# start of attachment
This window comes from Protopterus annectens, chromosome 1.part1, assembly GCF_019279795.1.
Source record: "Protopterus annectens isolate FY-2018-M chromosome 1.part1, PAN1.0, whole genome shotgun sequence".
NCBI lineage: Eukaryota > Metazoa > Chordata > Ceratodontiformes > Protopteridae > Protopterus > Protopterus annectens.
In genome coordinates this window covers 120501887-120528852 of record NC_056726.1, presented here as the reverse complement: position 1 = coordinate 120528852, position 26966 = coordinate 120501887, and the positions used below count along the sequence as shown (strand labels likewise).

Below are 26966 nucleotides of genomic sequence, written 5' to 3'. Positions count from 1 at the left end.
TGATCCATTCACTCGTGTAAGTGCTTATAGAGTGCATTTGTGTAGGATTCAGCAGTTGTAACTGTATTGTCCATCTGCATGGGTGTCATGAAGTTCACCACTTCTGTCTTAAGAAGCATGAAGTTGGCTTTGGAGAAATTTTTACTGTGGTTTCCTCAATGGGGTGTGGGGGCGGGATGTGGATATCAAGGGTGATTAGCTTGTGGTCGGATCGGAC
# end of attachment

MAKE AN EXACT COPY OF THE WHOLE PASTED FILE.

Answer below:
This window comes from Protopterus annectens, chromosome 1.part1, assembly GCF_019279795.1.
Source record: "Protopterus annectens isolate FY-2018-M chromosome 1.part1, PAN1.0, whole genome shotgun sequence".
NCBI lineage: Eukaryota > Metazoa > Chordata > Ceratodontiformes > Protopteridae > Protopterus > Protopterus annectens.
In genome coordinates this window covers 120501887-120528852 of record NC_056726.1, presented here as the reverse complement: position 1 = coordinate 120528852, position 26966 = coordinate 120501887, and the positions used below count along the sequence as shown (strand labels likewise).

Below are 26966 nucleotides of genomic sequence, written 5' to 3'. Positions count from 1 at the left end.
TGATCCATTCACTCGTGTAAGTGCTTATAGAGTGCATTTGTGTAGGATTCAGCAGTTGTAACTGTATTGTCCATCTGCATGGGTGTCATGAAGTTCACCACTTCTGTCTTAAGAAGCATGAAGTTGGCTTTGGAGAAATTTTTACTGTGGTTTCCTCAATGGGGTGTGGGGGCGGGATGTGGATATCAAGGGTGATTAGCTTGTGGTCGGATCGGAC